All were asleep there, as everywhere else, only a large dog, of the race of those which the fishermen of Scheveningen harness to little carts to carry fish to the Hague, began to bark formidably as soon as the stranger’s steps were audible beneath the windows. But the watchfulness, instead of alarming the newly-landed man, appeared, on the contrary, to give him great joy, for his voice might perhaps have proved insufficient to rouse the people of the house, whilst, with an auxiliary of that sort, his voice became almost useless. The stranger waited, then, till these reiterated and sonorous barkings should, according to all probability, have produced their effect, and then he ventured a summons. On hearing his voice, the dog began to roar with such violence that another voice was soon heard from the interior, quieting the dog. With that the dog was quieted.

“What do you want?” asked that voice, at the same time weak, broken, and civil.

“I want his majesty King Charles II., king of England,” said the stranger.

“What do you want with him?”

“I want to speak to him.”

“Who are you?”

“Ah! Mordioux! you ask too much; I don’t like talking through doors.”

“Only tell me your name.”

“I don’t like to declare my name in the open air, either; besides, you may be sure I shall not eat your dog, and I hope to God he will be as reserved with respect to me.”

“You bring news, perhaps, monsieur, do you not?” replied the voice, patient and querulous as that of an old man.

“I will answer for it, I bring you news you little expect. Open the door, then, if you please, hein!”

“Monsieur,” persisted the old man, “do you believe, upon your soul and conscience, that your news is worth waking the king?”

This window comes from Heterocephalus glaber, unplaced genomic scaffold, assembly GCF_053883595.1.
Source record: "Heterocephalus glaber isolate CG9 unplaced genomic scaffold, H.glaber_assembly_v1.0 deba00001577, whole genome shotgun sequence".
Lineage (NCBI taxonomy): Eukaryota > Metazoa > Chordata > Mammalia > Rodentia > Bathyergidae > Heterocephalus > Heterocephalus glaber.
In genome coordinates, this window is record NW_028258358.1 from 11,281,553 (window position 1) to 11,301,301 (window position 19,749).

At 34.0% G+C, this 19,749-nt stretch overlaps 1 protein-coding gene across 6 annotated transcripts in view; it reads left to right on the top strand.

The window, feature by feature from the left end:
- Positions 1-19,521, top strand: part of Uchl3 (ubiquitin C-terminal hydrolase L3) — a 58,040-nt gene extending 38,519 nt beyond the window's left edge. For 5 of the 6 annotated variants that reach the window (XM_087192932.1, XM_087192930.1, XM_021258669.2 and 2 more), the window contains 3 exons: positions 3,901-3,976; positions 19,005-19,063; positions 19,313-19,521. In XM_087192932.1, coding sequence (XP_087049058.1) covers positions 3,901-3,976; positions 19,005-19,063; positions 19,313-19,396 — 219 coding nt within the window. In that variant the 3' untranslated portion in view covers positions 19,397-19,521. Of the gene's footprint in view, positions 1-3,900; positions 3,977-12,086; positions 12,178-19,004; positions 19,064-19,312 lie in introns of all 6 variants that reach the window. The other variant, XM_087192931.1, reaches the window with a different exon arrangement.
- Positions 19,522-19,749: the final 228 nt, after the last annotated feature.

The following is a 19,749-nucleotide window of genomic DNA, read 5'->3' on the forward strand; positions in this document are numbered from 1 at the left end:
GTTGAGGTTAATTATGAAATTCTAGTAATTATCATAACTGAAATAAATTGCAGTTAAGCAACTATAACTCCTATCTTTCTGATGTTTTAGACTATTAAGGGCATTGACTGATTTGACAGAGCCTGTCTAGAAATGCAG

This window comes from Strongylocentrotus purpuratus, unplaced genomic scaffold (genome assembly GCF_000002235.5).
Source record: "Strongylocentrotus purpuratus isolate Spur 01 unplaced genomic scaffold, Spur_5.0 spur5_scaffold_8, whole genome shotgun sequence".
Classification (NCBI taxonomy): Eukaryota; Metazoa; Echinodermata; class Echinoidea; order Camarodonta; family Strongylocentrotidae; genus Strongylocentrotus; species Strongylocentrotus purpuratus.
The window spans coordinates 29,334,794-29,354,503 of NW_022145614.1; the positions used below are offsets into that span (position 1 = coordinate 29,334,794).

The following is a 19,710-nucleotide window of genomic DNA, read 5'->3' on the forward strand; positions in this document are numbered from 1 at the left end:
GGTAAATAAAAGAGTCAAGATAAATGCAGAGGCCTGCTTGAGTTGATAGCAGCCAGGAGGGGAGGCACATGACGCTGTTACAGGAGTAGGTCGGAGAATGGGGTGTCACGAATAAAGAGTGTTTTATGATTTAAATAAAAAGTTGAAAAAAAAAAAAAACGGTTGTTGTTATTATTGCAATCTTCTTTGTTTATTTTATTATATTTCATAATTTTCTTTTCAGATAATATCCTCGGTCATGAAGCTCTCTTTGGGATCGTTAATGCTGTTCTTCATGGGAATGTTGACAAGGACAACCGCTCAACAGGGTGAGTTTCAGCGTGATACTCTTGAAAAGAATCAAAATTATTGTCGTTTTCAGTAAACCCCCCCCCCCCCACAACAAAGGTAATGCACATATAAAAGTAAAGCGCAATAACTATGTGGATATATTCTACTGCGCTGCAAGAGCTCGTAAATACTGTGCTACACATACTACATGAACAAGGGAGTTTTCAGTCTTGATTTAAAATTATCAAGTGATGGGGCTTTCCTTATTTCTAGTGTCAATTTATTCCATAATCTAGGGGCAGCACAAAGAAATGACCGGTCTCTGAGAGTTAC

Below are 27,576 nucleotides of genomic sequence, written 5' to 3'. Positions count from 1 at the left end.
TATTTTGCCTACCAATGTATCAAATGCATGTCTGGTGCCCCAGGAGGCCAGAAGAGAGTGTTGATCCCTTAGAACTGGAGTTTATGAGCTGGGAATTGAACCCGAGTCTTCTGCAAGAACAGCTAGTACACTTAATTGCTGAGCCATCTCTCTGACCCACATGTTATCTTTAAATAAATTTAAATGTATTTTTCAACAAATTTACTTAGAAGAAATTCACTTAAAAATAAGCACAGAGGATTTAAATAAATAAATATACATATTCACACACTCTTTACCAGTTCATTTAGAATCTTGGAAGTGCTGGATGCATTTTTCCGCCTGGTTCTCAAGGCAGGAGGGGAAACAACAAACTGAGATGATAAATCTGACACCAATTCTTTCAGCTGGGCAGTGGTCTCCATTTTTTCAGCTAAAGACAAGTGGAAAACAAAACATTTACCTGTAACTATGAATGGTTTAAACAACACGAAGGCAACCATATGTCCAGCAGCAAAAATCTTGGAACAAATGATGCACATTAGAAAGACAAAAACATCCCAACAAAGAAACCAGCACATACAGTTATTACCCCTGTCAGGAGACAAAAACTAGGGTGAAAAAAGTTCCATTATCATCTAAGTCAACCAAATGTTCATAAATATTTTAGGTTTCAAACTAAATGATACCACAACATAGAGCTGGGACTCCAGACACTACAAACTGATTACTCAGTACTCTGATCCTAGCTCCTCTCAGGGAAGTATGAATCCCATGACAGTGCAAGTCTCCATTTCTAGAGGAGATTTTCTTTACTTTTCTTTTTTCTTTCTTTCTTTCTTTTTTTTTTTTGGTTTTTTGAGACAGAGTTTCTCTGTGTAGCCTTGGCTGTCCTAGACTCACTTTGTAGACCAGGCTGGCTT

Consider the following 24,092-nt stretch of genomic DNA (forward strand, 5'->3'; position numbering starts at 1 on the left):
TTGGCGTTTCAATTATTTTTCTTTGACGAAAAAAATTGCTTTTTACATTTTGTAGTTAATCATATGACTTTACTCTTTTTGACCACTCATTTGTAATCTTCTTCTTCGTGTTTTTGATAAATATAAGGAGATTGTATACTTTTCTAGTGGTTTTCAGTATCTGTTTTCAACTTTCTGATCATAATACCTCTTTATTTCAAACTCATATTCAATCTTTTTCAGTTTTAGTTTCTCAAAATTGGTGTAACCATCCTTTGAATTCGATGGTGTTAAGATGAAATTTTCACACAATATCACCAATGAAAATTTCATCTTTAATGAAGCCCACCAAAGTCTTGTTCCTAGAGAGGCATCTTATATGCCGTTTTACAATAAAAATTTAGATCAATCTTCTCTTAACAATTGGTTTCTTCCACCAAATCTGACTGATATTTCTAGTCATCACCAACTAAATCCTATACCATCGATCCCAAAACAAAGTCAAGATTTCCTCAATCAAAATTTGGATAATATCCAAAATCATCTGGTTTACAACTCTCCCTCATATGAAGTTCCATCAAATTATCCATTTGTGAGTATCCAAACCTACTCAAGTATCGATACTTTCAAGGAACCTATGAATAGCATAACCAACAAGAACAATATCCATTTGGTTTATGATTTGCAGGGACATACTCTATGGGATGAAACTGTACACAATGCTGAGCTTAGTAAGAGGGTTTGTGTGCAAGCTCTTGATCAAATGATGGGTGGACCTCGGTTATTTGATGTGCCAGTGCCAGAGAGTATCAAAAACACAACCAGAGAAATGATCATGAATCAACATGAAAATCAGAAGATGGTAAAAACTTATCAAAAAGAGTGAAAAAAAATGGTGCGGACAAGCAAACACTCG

“For God’s sake, my dear monsieur, draw your bolts; you will not be sorry, I swear, for the trouble it will give you. I am worth my weight in gold, parole d’honneur!”

“Monsieur, I cannot open the door till you have told me your name.”

“Must I, then?”

“It is by the order of my master, monsieur.”

“Well, my name is--but, I warn you, my name will tell you absolutely nothing.”

“Never mind, tell it, notwithstanding.”

“Well, I am the Chevalier d’Artagnan.”

The voice uttered an exclamation.

“Oh! good heavens!” said a voice on the other side of the door. “Monsieur d’Artagnan. What happiness! I could not help thinking I knew that voice.”

“Humph!” said D’Artagnan. “My voice is known here! That’s flattering.”

“Oh! yes, we know it,” said the old man, drawing the bolts; “and here is the proof.” And at these words he let in D’Artagnan, who, by the light of the lantern he carried in his hand, recognized his obstinate interlocutor.

“Ah! Mordioux!” cried he: “why, it is Parry! I ought to have known that.”

“Parry, yes, my dear Monsieur d’Artagnan, it is I. What joy to see you once again!”

“You are right there, what joy!” said D’Artagnan, pressing the old man’s hand. “There, now you’ll go and inform the king, will you not?”

“But the king is asleep, my dear monsieur.”

“Mordioux! then wake him. He won’t scold you for having disturbed him, I will promise you.”

“You come on the part of the count, do you not?”

“The Comte de la Fere?”

“From Athos?”